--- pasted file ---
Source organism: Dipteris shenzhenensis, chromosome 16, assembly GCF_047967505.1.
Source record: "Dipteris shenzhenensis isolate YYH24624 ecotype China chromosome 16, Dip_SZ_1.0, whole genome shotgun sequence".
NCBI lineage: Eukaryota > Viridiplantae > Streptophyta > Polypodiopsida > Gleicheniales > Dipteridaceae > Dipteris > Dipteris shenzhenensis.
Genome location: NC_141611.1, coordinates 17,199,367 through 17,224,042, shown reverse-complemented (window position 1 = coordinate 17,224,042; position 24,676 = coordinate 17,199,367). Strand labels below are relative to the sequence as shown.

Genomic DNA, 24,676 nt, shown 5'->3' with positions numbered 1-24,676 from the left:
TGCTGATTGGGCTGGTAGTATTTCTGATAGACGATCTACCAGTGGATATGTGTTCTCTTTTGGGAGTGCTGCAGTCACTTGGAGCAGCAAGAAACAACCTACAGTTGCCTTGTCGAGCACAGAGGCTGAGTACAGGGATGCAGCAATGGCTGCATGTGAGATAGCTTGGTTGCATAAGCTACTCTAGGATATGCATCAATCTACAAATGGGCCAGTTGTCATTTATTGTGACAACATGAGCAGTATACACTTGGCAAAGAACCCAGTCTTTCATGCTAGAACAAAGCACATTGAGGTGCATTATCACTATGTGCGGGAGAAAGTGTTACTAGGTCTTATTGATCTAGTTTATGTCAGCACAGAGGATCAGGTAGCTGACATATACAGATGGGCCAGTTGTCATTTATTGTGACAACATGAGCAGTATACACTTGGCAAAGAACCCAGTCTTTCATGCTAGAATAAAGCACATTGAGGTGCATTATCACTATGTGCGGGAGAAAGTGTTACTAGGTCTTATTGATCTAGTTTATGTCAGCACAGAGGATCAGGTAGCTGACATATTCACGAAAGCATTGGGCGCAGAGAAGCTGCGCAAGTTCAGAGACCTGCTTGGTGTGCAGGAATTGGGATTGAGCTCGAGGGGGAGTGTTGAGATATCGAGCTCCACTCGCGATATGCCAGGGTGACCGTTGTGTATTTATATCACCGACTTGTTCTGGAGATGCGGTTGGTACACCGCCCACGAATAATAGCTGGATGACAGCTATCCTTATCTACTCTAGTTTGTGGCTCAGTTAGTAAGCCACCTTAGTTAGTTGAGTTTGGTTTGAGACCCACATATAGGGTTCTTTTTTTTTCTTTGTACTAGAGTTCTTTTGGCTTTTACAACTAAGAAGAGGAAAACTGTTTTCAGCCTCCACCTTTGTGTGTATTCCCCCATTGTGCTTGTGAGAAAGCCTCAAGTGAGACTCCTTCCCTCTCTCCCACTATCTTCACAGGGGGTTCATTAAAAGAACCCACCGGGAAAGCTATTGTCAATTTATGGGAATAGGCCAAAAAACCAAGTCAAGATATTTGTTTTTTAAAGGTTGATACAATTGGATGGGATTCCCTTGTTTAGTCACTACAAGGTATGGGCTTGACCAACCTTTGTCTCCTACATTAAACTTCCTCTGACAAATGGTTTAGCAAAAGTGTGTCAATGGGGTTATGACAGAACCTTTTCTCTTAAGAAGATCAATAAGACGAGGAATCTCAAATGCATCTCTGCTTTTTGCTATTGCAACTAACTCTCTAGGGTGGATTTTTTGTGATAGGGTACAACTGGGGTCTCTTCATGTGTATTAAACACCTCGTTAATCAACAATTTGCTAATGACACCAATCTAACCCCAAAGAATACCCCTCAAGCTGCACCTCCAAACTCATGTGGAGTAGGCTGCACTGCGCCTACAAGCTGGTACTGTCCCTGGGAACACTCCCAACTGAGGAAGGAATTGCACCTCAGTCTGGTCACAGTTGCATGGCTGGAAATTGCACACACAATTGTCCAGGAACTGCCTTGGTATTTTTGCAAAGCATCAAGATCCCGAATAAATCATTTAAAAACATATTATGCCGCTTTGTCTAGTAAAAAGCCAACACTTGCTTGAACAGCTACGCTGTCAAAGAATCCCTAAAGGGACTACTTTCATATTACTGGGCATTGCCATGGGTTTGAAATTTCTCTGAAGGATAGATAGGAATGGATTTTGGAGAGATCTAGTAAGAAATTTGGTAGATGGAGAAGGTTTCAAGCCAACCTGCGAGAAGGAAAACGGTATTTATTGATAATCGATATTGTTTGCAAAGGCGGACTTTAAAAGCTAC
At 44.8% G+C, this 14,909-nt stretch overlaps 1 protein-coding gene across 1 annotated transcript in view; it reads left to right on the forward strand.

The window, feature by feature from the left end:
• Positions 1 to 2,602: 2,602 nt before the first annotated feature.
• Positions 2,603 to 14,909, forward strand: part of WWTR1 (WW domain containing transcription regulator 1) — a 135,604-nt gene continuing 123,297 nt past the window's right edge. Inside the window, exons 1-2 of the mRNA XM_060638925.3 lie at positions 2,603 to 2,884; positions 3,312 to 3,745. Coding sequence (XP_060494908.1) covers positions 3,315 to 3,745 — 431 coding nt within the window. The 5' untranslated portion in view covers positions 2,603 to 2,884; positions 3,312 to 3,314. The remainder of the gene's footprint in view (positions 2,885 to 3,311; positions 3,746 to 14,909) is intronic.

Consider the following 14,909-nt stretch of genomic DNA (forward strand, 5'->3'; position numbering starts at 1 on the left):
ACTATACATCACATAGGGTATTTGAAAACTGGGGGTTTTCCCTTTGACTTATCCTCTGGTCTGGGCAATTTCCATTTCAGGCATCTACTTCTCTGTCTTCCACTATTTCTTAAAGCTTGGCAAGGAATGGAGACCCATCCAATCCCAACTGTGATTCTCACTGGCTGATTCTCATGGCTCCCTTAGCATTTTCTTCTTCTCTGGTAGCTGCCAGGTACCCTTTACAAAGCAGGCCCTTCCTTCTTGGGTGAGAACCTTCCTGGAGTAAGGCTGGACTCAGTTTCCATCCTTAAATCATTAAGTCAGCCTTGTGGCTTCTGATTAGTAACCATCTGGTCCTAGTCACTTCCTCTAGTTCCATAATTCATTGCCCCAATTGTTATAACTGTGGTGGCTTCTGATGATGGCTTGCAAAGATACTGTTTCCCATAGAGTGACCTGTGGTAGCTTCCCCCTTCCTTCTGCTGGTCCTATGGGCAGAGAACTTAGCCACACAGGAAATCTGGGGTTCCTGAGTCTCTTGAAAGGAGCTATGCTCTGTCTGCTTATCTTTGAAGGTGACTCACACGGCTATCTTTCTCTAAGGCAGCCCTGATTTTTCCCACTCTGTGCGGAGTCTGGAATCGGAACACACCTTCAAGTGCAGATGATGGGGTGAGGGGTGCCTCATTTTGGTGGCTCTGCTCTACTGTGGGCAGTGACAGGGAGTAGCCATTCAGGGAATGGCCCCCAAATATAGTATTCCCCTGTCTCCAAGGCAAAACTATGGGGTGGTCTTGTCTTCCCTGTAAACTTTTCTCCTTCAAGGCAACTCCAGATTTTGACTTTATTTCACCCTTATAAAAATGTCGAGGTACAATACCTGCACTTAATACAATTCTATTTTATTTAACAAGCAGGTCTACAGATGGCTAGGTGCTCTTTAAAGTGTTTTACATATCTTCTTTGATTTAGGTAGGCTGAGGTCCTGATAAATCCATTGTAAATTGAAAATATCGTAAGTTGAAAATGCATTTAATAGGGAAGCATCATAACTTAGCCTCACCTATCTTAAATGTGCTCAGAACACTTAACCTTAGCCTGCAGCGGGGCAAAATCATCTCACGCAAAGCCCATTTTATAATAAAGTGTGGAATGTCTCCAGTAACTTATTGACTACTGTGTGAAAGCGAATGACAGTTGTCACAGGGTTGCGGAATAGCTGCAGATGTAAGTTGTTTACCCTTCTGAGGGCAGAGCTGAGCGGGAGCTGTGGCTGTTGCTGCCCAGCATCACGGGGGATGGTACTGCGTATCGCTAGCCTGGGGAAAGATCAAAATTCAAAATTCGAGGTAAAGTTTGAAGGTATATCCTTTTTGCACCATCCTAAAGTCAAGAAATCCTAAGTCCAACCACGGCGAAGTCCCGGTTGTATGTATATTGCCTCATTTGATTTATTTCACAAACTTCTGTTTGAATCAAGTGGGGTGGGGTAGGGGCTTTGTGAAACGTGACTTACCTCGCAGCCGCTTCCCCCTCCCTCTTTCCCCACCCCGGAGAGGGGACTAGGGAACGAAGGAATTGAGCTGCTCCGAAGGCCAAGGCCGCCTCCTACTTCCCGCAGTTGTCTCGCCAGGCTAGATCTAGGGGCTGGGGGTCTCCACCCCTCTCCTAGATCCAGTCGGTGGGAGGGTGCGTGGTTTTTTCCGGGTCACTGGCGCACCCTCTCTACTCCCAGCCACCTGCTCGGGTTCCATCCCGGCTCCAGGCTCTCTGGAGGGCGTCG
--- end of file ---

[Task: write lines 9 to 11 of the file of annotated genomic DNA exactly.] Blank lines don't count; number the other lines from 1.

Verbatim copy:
• Positions 1 to 2,602: 2,602 nt before the first annotated feature.
• Positions 2,603 to 14,909, forward strand: part of WWTR1 (WW domain containing transcription regulator 1) — a 135,604-nt gene continuing 123,297 nt past the window's right edge. Inside the window, exons 1-2 of the mRNA XM_060638925.3 lie at positions 2,603 to 2,884; positions 3,312 to 3,745. Coding sequence (XP_060494908.1) covers positions 3,315 to 3,745 — 431 coding nt within the window. The 5' untranslated portion in view covers positions 2,603 to 2,884; positions 3,312 to 3,314. The remainder of the gene's footprint in view (positions 2,885 to 3,311; positions 3,746 to 14,909) is intronic.

Consider the following 14,909-nt stretch of genomic DNA (forward strand, 5'->3'; position numbering starts at 1 on the left):